jm + ussr + history   5

Chernobyl True Story: What The HBO Miniseries Gets Right (& Changes)
A much more reasonable writeup of what the HBO series changed from what really happened -- notably the show trial in the final episode was largely concocted. This is much more accurate than the cinemablend.com article.
chernobyl  fact  fiction  hbo  tv  fictionalisation  ussr  history 
8 weeks ago by jm
The Rise of Pirate Libraries
The history of this is fascinating:
Today’s pirate libraries have their roots in the work of Russian academics to digitize texts in the 1990s. Scholars in that part of the world had long had a thriving practice of passing literature and scientific information underground, in opposition to government censorship—part of the samizdat culture, in which banned documents were copied and passed hand to hand through illicit channels. Those first digital collections were passed freely around, but when their creators started running into problems with copyright, their collections “retreated from the public view,” writes Balázs Bodó, a piracy researcher based at the University of Amsterdam. “The text collections were far too valuable to simply delete,” he writes, and instead migrated to “closed, membership-only FTP servers.” [....]

There’s always been osmosis within the academic community of copyrighted materials from people with access to scholar without. “Much of the life of a research academic in Kazakhstan or Iran or Malaysia involves this informal diffusion of materials across the gated walls of the top universities,” he says.
pirates  pirate-libraries  libraries  archival  history  russia  ussr  samizdat  samizdata  academia  papers 
april 2016 by jm
The Alternative Universe Of Soviet Arcade Games
Unlike machines in the West, every single machine that was produced during Soviet-era Russia had to align with Marxist ideology. [...] The most popular games were created to teach hand-eye coordination, reaction speed, and logical, focused thinking. Not unlike many American games, these games were influenced by military training, crafted to teach and instill patriotism for the state by making the human body better, stronger, and more willful. It also means no high scores, no adrenaline rushes, or self-serving feather-fluffing as you add your hard-earned initials to the list of the best. In Communist Russia, there was no overt competition.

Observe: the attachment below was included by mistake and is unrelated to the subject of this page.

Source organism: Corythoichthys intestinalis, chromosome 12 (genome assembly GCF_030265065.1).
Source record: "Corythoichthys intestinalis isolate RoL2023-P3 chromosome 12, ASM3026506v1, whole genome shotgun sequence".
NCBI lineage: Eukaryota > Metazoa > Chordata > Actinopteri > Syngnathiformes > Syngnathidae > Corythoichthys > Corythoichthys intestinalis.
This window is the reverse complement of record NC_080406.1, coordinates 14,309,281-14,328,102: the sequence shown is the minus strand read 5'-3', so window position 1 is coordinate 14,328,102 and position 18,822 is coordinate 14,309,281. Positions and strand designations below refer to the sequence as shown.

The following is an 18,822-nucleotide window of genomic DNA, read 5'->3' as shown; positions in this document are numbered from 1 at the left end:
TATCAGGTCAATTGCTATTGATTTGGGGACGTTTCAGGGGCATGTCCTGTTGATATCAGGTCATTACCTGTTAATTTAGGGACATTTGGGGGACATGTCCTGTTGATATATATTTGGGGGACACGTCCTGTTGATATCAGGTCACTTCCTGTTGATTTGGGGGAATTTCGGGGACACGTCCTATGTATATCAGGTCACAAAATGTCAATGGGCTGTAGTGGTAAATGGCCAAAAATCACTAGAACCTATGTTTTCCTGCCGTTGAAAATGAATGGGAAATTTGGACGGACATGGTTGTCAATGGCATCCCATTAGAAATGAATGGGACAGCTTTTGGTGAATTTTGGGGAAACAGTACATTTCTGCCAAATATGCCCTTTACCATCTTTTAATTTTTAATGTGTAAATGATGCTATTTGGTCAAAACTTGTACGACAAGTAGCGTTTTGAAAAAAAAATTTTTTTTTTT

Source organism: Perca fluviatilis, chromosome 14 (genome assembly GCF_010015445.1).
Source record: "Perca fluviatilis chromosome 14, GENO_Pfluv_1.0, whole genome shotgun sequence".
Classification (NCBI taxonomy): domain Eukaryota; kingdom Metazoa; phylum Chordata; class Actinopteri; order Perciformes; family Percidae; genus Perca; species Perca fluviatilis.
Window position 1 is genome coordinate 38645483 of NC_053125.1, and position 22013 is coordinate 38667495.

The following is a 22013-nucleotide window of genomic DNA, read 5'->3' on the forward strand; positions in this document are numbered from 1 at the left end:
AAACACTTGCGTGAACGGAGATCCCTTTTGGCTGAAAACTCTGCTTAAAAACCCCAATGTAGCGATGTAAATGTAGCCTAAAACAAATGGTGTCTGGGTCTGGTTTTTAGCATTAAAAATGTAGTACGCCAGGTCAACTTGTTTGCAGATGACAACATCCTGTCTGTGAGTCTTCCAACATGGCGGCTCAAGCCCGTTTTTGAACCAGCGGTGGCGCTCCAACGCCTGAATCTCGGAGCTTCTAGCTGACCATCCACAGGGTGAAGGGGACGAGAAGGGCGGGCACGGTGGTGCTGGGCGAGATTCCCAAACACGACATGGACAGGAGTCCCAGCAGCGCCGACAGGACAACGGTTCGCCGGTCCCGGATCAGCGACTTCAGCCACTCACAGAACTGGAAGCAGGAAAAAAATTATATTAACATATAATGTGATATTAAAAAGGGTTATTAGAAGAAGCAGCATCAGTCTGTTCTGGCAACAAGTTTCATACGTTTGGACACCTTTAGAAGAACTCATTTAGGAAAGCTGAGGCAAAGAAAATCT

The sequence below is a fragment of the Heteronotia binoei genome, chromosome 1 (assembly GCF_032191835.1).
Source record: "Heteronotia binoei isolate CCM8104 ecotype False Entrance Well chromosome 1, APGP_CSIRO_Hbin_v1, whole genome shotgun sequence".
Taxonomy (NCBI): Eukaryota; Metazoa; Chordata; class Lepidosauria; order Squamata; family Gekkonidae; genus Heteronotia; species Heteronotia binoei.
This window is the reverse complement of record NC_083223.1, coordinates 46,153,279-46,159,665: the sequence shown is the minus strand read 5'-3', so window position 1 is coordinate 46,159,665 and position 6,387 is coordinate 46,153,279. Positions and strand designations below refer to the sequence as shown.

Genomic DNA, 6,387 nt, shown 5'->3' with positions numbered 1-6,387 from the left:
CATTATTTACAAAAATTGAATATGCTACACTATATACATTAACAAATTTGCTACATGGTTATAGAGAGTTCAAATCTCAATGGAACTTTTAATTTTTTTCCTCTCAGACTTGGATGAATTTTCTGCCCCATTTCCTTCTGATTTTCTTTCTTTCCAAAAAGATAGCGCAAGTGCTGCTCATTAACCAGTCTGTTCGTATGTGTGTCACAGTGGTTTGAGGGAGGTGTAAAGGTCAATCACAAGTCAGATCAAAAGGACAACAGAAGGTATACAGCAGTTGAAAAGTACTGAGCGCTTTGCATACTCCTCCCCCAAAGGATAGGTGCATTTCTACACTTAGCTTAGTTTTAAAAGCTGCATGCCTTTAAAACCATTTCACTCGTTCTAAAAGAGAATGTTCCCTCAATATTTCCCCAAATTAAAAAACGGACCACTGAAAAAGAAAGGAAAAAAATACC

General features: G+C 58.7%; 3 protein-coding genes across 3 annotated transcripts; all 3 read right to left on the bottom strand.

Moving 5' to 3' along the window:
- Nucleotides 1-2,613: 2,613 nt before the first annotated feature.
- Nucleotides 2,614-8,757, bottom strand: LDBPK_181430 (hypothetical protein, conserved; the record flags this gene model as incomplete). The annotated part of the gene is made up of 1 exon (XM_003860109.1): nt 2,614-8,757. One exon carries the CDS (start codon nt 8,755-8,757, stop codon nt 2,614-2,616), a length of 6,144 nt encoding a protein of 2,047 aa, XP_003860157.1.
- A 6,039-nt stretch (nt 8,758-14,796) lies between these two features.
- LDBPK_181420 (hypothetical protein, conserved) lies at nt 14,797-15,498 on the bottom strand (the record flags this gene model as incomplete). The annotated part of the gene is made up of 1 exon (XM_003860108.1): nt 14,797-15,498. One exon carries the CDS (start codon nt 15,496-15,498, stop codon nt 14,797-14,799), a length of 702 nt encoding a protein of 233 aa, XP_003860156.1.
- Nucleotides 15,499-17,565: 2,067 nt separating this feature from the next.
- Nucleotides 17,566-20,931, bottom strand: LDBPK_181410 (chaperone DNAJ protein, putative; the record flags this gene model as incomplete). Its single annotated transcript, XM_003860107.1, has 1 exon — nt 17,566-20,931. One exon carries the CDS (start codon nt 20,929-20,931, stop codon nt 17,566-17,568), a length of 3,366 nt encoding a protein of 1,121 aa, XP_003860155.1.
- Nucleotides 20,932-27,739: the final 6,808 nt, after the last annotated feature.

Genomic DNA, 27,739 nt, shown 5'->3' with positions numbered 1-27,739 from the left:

high-scores  communism  russia  cccp  ussr  arcade-games  games  history 
september 2015 by jm
The Titanium Gambit | History | Air & Space Magazine
Amazing story of 1960s detente via Maciej: 'During the Cold War, Boeing execs got a strange call from the State Department: Would you guys mind trading secrets with the Russians?'
via:maciej  titanium  history  cold-war  detente  ussr  usa  boeing  russia  aerospace 
july 2015 by jm
The 1940s origins of Whataboutery
The exchange is indicative of a rhetorical strategy known as 'whataboutism', which occurs when officials implicated in wrongdoing whip out a counter-example of a similar abuse from the accusing country, with the goal of undermining the legitimacy of the criticism itself. (In Latin, this rhetorical defense is called tu quoque, or "you, too.")
history  language  whataboutism  whataboutery  politics  1940s  russia  ussr 
august 2013 by jm

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